A large section of the limestone arch had already collapsed into the sea in April 2012, and divers were aware of the large blocks of rock left partially blocking the popular route under the arch connecting the Blue Hole and the Inland Sea.
Following that collapse, a three-month geological survey in 2013 revealed that natural erosion could not prevent complete eventual disintegration, although the scientists said at the time that they expected the feature to survive for decades.
Warning signs and penalties were introduced at that point to prevent people walking or climbing on the landmark, but the restrictions were said to be poorly enforced, and often ignored.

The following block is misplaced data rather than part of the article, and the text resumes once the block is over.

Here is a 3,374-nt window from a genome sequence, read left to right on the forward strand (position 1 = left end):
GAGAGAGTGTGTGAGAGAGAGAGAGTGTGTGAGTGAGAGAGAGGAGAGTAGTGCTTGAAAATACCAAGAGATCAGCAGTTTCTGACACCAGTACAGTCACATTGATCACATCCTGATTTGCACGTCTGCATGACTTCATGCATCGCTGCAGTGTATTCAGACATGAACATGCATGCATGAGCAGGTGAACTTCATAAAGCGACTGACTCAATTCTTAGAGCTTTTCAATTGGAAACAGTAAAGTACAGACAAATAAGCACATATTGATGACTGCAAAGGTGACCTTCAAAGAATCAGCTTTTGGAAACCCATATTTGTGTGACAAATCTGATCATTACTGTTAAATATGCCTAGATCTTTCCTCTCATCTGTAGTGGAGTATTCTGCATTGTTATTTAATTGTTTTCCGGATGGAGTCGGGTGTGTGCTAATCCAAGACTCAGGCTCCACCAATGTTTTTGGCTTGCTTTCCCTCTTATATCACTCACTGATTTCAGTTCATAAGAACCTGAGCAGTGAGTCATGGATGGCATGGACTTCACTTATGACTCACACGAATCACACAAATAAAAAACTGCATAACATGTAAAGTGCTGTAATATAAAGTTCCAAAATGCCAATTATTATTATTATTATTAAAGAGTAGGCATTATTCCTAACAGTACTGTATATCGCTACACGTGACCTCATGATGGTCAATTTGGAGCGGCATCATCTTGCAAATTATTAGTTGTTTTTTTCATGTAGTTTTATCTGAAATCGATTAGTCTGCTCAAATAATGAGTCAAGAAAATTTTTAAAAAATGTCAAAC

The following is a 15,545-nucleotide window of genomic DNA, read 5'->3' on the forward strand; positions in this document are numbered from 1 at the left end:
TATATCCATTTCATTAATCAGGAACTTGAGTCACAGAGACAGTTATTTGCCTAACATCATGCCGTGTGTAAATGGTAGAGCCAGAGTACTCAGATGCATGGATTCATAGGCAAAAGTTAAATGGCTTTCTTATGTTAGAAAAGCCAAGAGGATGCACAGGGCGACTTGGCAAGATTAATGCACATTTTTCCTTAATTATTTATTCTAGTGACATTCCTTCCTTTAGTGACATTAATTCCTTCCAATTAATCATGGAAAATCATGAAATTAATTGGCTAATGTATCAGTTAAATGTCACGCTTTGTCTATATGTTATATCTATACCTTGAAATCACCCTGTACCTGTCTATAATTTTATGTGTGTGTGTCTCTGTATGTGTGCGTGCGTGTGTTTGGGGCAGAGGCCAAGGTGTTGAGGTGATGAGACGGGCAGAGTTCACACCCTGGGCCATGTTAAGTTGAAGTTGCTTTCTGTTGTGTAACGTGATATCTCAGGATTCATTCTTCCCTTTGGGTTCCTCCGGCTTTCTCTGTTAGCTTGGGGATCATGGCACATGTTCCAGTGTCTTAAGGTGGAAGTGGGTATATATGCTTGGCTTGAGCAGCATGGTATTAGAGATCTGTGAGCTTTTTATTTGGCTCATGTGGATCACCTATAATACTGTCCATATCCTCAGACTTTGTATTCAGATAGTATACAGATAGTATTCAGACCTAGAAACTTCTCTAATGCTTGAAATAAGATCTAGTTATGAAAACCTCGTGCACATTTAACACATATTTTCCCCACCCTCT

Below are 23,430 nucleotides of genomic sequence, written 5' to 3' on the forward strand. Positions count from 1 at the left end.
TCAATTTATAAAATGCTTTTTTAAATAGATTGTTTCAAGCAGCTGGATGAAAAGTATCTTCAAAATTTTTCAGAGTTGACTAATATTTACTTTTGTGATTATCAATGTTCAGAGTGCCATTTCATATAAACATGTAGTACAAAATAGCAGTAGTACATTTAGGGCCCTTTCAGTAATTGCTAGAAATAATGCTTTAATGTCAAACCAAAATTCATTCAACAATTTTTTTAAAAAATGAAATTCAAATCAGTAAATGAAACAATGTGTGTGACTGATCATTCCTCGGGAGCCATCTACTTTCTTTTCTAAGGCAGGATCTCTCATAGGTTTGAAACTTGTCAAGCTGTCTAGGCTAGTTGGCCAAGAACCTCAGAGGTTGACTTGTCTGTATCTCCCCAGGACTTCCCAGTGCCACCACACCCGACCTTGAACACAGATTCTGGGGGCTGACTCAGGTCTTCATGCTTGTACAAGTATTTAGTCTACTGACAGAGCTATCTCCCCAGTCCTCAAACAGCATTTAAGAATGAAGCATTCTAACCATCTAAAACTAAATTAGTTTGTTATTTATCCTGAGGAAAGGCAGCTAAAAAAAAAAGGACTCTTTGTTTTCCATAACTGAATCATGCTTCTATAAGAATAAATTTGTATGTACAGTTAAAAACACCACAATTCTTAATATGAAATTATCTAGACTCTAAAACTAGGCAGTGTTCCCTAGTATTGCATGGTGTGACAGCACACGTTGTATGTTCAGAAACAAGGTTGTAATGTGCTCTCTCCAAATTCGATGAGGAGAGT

“Suddenly, the arch collapsed into the sea with a loud whoomph, throwing up a huge spray,” eyewitness Roger Chessell told the Times Of Malta.
“By the time the spray had faded, the stack had gone too.”
The arch became even more famous when it featured early on in the TV series Game of Thrones.
“The Azure Window’s demise should serve as an eye-opener to all concerned to look after and maintain and protect where possible the touristic sites this little island has to offer,” said the Gozo Tourism Association.
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